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Meeting the government’s 14 Cloud Security Principles

By Stuart Aston, Chief Security Advisor, Microsoft UK on 02/02/2015

Filed under IT Leader

How to ensure your organisation complies with the government’s 14 Cloud Security Principles

Previously cloud services could receive pan-government accreditation and this provided useful guidance as to which services would comply with the previous Impact Levels and information handling schemes.

Now individual organisations are being asked to make their own determinations about which cloud services are suitable for use in public sector organisations. On the one hand, this offers broader choices. On the other hand, individual organisations now bear the responsibility for determining which products are secure and fit for purpose.

How are you meant to make a decision? The government has outlined 14 requirements that cloud services should meet. These are called the 14 Cloud Security Principles. In inspecting these requirements, we found they pair quite nicely with 4 themes that have long been the backbone of Microsoft’s approach to delivering cloud services for our customers – namely : security , privacy, compliance and protection.

To make it easier for you to evaluate Microsoft’s Office 365, Azure, Dynamics CRM Online and Windows Intune cloud services, we’ve prepared a handy chart. We’ve paired each of the government’s 14 requirements with the ways in which our cloud services aim to satisfy those requirements, colour coded against those 4 themes so that you can see how our technical specifications tie back into our business values.

UK Government Requirements How Microsoft cloud services stack up
Point 1 Consumer data transiting networks should be adequately protected against tampering and eavesdropping. This should be via a combination of network protection and encryption.
  • All customer-facing servers negotiate a secure session using SSL/TLS with client machines, securing the data in transit.
  • This applies to various protocols such as HTTP(S), POP3, etc. that are used by clients such as Lync, Outlook and Outlook Web App (OWA) on any device.
  • Microsoft has support for strong encryption using TLS1.2 across all workloads. The use of TLS/SSL establishes a highly secure client-to-server connection to help provide data confidentiality and integrity between the desktop and the data centre.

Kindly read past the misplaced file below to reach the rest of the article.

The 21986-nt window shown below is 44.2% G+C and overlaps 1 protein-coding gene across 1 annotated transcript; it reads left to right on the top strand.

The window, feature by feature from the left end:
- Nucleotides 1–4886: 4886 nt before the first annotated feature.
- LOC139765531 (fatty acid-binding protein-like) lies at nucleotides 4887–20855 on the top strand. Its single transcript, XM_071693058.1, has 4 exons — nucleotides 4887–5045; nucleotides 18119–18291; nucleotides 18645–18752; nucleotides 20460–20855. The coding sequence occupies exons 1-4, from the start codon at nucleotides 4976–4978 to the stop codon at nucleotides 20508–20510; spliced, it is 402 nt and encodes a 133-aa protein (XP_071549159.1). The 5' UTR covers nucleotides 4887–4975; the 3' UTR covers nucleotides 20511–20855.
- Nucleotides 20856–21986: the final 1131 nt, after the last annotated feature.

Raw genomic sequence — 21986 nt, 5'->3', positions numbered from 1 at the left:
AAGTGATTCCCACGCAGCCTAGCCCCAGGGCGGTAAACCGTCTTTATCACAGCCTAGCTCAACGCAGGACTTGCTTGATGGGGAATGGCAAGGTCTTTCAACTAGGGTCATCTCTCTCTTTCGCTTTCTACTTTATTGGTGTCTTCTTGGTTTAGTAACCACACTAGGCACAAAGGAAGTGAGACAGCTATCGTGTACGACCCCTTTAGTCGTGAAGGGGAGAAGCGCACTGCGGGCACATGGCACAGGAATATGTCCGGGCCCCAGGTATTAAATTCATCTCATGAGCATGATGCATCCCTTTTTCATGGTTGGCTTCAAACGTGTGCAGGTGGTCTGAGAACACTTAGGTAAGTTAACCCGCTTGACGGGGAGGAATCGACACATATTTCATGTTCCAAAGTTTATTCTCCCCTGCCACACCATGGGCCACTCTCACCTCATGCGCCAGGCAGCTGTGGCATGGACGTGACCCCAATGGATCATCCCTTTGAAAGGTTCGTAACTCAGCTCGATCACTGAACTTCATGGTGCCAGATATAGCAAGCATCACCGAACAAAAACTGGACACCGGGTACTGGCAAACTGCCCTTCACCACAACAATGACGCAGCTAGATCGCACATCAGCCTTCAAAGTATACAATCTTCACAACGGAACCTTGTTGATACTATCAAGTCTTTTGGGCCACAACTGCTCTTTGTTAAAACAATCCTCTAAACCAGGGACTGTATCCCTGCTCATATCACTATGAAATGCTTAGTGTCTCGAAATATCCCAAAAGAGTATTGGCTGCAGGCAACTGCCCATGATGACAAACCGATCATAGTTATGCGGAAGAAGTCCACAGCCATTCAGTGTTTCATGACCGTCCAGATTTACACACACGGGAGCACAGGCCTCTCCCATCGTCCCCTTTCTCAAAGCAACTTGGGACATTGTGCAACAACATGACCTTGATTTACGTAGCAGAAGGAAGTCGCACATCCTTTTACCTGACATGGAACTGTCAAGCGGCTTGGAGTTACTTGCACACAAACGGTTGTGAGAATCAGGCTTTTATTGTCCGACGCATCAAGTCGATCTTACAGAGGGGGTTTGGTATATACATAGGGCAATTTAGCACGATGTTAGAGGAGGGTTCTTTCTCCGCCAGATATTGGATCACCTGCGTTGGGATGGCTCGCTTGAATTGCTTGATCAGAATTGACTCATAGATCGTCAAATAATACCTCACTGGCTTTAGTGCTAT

Point 2 Consumer data, and the assets storing or processing it, should be protected against physical tampering, loss, damage or seizure.
  • For government data classified as OFFICIAL, we use datacentres in Dublin and Amsterdam, and provide the additional assurance of complying with EU model clauses in order meet data protection legislation.
  • Our world-class data centre security is evidenced by our compliance with the ISO-27001 and SASE-16 information security standards.
  • Customer authored Data is encrypted at rest for all cloud services.
  • When hard disks are taken out of service they are demagnetised and destroyed on site.
  • Microsoft provides a contractually backed SLA to a minimum of 99.9%
Point 3 Separation should exist between different consumers of the service to prevent one malicious or compromised consumer from affecting the service or data of another.
  • We conduct ongoing penetration tests of our environment in line with the dynamic nature of the cloud, ensuring that a customer’s data remains private to them.
  • We also conduct annual independent CREST penetration tests.
  • Residual risks are published in our Risk Management and Accreditation Document Set (RMADS) and Residual Risk statement, available under NDA
Point 4 The service provider should have a security governance framework that coordinates and directs their overall approach to the management of the service and information within it.
  • We comply with the ISO-27001 information security standard, covering the scope of the service delivered.
  • Microsoft is regularly audited by independent external auditors who are recognized by UKAS.
  • The Statement of Applicability for our ISO controls is available under NDA.
Point 5 The service provider should have processes and procedures in place to ensure the operational security of the service.
  • Configuration, change management, incident response and protective monitoring are all demonstrated in our compliance with the ISO-27001 information security standard.